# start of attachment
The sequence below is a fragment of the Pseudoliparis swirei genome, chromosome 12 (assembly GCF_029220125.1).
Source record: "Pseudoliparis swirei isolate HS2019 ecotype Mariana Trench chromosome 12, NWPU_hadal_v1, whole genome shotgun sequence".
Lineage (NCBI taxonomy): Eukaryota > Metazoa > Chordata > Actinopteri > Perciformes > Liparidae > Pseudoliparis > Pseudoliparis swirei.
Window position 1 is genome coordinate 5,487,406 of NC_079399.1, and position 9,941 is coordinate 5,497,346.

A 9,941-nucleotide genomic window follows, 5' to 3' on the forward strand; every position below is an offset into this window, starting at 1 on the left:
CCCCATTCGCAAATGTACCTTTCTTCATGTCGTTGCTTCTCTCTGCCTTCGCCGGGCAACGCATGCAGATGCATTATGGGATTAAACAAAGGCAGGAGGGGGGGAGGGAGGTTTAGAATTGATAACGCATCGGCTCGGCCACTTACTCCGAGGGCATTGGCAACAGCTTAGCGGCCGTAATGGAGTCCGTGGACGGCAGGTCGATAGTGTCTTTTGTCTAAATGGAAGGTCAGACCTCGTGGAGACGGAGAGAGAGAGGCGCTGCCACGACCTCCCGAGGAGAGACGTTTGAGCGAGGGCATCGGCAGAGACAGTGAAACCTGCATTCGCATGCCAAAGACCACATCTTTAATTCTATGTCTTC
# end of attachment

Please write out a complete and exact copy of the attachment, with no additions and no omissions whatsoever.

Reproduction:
The sequence below is a fragment of the Pseudoliparis swirei genome, chromosome 12 (assembly GCF_029220125.1).
Source record: "Pseudoliparis swirei isolate HS2019 ecotype Mariana Trench chromosome 12, NWPU_hadal_v1, whole genome shotgun sequence".
Lineage (NCBI taxonomy): Eukaryota > Metazoa > Chordata > Actinopteri > Perciformes > Liparidae > Pseudoliparis > Pseudoliparis swirei.
Window position 1 is genome coordinate 5,487,406 of NC_079399.1, and position 9,941 is coordinate 5,497,346.

A 9,941-nucleotide genomic window follows, 5' to 3' on the forward strand; every position below is an offset into this window, starting at 1 on the left:
CCCCATTCGCAAATGTACCTTTCTTCATGTCGTTGCTTCTCTCTGCCTTCGCCGGGCAACGCATGCAGATGCATTATGGGATTAAACAAAGGCAGGAGGGGGGGAGGGAGGTTTAGAATTGATAACGCATCGGCTCGGCCACTTACTCCGAGGGCATTGGCAACAGCTTAGCGGCCGTAATGGAGTCCGTGGACGGCAGGTCGATAGTGTCTTTTGTCTAAATGGAAGGTCAGACCTCGTGGAGACGGAGAGAGAGAGGCGCTGCCACGACCTCCCGAGGAGAGACGTTTGAGCGAGGGCATCGGCAGAGACAGTGAAACCTGCATTCGCATGCCAAAGACCACATCTTTAATTCTATGTCTTC